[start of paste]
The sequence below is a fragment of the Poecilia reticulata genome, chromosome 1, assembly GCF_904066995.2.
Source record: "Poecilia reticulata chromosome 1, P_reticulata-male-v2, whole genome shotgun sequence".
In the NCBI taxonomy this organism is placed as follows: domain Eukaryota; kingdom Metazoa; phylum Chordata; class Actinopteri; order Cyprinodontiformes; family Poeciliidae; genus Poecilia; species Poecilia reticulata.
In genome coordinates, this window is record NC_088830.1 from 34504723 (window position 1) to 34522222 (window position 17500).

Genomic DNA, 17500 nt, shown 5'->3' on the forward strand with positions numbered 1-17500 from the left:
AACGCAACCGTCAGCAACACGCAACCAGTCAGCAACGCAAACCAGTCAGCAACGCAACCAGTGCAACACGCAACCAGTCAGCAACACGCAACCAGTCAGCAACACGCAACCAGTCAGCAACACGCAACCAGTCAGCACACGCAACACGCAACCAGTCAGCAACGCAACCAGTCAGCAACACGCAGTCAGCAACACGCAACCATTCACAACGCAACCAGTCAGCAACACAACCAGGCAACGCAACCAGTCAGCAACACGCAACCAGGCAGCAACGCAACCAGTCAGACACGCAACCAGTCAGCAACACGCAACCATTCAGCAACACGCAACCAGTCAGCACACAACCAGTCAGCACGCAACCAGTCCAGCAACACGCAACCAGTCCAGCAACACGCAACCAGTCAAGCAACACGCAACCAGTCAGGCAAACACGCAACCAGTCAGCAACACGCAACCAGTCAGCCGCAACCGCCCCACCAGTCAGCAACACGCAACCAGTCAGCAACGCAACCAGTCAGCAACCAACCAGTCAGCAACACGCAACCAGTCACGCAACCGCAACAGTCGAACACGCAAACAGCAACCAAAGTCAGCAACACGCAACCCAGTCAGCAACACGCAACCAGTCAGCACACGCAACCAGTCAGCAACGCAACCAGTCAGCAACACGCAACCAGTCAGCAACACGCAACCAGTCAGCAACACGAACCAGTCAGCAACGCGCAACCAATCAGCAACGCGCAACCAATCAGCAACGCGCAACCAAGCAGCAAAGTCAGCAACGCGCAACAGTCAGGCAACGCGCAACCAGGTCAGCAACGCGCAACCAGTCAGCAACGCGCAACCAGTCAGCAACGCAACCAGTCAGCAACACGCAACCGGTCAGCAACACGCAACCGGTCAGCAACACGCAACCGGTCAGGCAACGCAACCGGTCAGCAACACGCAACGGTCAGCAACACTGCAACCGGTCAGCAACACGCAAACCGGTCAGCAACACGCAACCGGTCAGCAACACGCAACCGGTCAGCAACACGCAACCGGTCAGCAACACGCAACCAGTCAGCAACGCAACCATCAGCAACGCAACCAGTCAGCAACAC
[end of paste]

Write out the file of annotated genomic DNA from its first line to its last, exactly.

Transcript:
The sequence below is a fragment of the Poecilia reticulata genome, chromosome 1, assembly GCF_904066995.2.
Source record: "Poecilia reticulata chromosome 1, P_reticulata-male-v2, whole genome shotgun sequence".
In the NCBI taxonomy this organism is placed as follows: domain Eukaryota; kingdom Metazoa; phylum Chordata; class Actinopteri; order Cyprinodontiformes; family Poeciliidae; genus Poecilia; species Poecilia reticulata.
In genome coordinates, this window is record NC_088830.1 from 34504723 (window position 1) to 34522222 (window position 17500).

Genomic DNA, 17500 nt, shown 5'->3' on the forward strand with positions numbered 1-17500 from the left:
AACGCAACCGTCAGCAACACGCAACCAGTCAGCAACGCAAACCAGTCAGCAACGCAACCAGTGCAACACGCAACCAGTCAGCAACACGCAACCAGTCAGCAACACGCAACCAGTCAGCAACACGCAACCAGTCAGCACACGCAACACGCAACCAGTCAGCAACGCAACCAGTCAGCAACACGCAGTCAGCAACACGCAACCATTCACAACGCAACCAGTCAGCAACACAACCAGGCAACGCAACCAGTCAGCAACACGCAACCAGGCAGCAACGCAACCAGTCAGACACGCAACCAGTCAGCAACACGCAACCATTCAGCAACACGCAACCAGTCAGCACACAACCAGTCAGCACGCAACCAGTCCAGCAACACGCAACCAGTCCAGCAACACGCAACCAGTCAAGCAACACGCAACCAGTCAGGCAAACACGCAACCAGTCAGCAACACGCAACCAGTCAGCCGCAACCGCCCCACCAGTCAGCAACACGCAACCAGTCAGCAACGCAACCAGTCAGCAACCAACCAGTCAGCAACACGCAACCAGTCACGCAACCGCAACAGTCGAACACGCAAACAGCAACCAAAGTCAGCAACACGCAACCCAGTCAGCAACACGCAACCAGTCAGCACACGCAACCAGTCAGCAACGCAACCAGTCAGCAACACGCAACCAGTCAGCAACACGCAACCAGTCAGCAACACGAACCAGTCAGCAACGCGCAACCAATCAGCAACGCGCAACCAATCAGCAACGCGCAACCAAGCAGCAAAGTCAGCAACGCGCAACAGTCAGGCAACGCGCAACCAGGTCAGCAACGCGCAACCAGTCAGCAACGCGCAACCAGTCAGCAACGCAACCAGTCAGCAACACGCAACCGGTCAGCAACACGCAACCGGTCAGCAACACGCAACCGGTCAGGCAACGCAACCGGTCAGCAACACGCAACGGTCAGCAACACTGCAACCGGTCAGCAACACGCAAACCGGTCAGCAACACGCAACCGGTCAGCAACACGCAACCGGTCAGCAACACGCAACCGGTCAGCAACACGCAACCAGTCAGCAACGCAACCATCAGCAACGCAACCAGTCAGCAACAC